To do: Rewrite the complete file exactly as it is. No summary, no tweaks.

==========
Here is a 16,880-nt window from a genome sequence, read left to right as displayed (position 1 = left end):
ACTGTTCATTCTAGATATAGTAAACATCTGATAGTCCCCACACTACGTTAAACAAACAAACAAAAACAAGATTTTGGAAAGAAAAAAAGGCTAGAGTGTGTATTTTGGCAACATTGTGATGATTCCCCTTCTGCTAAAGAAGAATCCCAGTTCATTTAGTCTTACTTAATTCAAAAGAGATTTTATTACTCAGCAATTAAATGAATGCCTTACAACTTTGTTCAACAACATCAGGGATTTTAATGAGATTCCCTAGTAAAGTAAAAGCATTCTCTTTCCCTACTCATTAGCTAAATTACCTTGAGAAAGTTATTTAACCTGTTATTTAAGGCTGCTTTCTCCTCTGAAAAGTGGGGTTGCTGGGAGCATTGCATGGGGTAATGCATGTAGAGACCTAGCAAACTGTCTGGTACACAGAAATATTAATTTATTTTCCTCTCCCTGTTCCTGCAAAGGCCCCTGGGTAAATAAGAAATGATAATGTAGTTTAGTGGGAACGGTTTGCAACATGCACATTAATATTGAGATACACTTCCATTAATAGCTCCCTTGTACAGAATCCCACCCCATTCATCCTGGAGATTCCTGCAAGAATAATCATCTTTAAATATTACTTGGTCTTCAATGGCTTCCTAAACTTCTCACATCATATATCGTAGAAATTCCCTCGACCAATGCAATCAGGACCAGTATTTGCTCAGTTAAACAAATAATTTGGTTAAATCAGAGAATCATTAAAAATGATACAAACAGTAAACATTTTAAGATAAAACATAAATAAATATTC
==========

Here is a 16,880-nt window from a genome sequence, read left to right as displayed (position 1 = left end):
ACTGTTCATTCTAGATATAGTAAACATCTGATAGTCCCCACACTACGTTAAACAAACAAACAAAAACAAGATTTTGGAAAGAAAAAAAGGCTAGAGTGTGTATTTTGGCAACATTGTGATGATTCCCCTTCTGCTAAAGAAGAATCCCAGTTCATTTAGTCTTACTTAATTCAAAAGAGATTTTATTACTCAGCAATTAAATGAATGCCTTACAACTTTGTTCAACAACATCAGGGATTTTAATGAGATTCCCTAGTAAAGTAAAAGCATTCTCTTTCCCTACTCATTAGCTAAATTACCTTGAGAAAGTTATTTAACCTGTTATTTAAGGCTGCTTTCTCCTCTGAAAAGTGGGGTTGCTGGGAGCATTGCATGGGGTAATGCATGTAGAGACCTAGCAAACTGTCTGGTACACAGAAATATTAATTTATTTTCCTCTCCCTGTTCCTGCAAAGGCCCCTGGGTAAATAAGAAATGATAATGTAGTTTAGTGGGAACGGTTTGCAACATGCACATTAATATTGAGATACACTTCCATTAATAGCTCCCTTGTACAGAATCCCACCCCATTCATCCTGGAGATTCCTGCAAGAATAATCATCTTTAAATATTACTTGGTCTTCAATGGCTTCCTAAACTTCTCACATCATATATCGTAGAAATTCCCTCGACCAATGCAATCAGGACCAGTATTTGCTCAGTTAAACAAATAATTTGGTTAAATCAGAGAATCATTAAAAATGATACAAACAGTAAACATTTTAAGATAAAACATAAATAAATATTC